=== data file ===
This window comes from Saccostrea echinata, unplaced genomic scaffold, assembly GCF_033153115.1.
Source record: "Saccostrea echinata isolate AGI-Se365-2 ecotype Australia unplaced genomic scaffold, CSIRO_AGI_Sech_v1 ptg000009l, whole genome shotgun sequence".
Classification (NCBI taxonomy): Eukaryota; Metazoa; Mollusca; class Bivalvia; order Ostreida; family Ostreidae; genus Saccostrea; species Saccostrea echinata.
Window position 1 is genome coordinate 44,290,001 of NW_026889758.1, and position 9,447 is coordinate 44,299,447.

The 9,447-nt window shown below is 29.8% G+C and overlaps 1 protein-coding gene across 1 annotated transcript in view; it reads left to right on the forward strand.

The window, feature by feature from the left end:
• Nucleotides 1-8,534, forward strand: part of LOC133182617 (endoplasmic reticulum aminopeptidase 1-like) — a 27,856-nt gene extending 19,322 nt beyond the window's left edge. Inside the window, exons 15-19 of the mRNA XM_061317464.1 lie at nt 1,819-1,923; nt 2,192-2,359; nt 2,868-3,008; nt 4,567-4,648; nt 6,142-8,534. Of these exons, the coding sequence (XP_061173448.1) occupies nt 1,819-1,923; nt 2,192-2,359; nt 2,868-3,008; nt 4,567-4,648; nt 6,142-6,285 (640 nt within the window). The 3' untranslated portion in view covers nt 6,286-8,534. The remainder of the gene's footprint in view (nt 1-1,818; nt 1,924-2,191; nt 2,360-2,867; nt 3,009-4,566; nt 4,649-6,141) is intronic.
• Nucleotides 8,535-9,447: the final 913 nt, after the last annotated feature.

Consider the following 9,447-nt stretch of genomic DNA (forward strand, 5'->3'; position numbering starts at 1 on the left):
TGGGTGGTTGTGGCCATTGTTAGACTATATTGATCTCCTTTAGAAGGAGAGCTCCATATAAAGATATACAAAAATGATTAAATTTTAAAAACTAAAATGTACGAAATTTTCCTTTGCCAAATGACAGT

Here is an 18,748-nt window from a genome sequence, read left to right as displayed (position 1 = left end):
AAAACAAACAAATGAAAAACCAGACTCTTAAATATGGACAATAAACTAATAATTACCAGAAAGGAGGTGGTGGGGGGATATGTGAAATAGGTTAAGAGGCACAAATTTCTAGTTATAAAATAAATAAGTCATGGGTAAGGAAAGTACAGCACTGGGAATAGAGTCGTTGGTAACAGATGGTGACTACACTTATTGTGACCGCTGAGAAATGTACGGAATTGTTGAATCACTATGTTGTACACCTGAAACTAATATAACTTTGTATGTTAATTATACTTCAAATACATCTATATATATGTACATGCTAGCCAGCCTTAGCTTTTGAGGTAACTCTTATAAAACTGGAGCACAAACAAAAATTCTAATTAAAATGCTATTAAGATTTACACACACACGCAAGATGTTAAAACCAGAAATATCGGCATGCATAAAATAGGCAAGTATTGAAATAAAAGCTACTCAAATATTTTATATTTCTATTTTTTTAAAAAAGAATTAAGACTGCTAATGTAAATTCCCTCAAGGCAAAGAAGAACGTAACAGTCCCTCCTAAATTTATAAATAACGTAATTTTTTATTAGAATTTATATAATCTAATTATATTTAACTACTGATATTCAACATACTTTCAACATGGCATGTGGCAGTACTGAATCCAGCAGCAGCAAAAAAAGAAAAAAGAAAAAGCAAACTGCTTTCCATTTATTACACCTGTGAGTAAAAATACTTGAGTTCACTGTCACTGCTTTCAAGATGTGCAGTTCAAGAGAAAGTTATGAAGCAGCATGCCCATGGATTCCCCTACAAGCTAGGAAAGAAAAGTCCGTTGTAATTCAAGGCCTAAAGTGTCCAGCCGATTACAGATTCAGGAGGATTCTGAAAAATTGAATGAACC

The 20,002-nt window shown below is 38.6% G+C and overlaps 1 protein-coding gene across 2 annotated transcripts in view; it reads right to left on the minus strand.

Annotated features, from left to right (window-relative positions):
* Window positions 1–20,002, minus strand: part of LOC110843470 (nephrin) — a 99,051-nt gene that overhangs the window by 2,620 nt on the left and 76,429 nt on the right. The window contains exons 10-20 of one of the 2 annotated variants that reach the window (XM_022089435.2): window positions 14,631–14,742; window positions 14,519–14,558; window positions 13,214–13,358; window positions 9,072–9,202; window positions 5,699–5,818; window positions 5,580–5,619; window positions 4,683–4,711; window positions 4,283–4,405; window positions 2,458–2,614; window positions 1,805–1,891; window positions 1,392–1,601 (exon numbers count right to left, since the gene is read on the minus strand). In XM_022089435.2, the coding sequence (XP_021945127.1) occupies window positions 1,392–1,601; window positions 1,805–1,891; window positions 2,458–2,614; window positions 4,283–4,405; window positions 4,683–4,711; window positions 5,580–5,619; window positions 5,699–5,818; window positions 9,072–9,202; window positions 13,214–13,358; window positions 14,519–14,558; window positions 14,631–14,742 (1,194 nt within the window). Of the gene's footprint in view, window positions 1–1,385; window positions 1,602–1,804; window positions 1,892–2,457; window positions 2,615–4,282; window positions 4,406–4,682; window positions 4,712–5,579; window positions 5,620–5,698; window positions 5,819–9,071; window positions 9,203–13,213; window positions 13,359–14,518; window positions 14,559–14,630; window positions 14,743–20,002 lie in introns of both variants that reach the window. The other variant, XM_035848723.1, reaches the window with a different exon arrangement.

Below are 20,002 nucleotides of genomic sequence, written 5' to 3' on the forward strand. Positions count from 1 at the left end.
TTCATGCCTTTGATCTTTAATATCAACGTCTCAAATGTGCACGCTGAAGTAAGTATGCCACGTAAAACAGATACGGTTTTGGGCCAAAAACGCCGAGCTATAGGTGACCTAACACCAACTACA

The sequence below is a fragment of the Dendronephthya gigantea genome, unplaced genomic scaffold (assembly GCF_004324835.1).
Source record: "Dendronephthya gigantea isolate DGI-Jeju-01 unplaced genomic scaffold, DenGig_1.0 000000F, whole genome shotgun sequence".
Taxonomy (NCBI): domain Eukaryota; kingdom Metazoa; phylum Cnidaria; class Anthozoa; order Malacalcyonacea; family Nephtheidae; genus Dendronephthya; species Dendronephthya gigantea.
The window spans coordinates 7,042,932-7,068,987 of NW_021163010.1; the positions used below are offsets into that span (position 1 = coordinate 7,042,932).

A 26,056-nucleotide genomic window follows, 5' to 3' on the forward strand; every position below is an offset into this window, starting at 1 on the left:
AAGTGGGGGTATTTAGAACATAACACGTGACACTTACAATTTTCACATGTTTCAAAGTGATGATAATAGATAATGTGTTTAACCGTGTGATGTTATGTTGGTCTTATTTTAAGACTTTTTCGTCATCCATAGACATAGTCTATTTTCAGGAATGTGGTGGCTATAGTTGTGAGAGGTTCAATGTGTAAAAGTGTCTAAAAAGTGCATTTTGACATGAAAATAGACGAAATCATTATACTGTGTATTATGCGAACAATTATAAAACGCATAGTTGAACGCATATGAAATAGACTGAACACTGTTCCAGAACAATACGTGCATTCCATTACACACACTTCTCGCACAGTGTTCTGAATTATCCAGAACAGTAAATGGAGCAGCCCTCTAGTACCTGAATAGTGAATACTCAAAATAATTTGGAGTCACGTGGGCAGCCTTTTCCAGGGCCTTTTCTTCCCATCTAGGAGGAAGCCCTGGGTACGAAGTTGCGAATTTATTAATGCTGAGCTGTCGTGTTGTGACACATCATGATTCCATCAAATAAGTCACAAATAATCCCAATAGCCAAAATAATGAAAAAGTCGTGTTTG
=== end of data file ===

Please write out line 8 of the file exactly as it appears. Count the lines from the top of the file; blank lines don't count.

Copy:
• Nucleotides 8,535-9,447: the final 913 nt, after the last annotated feature.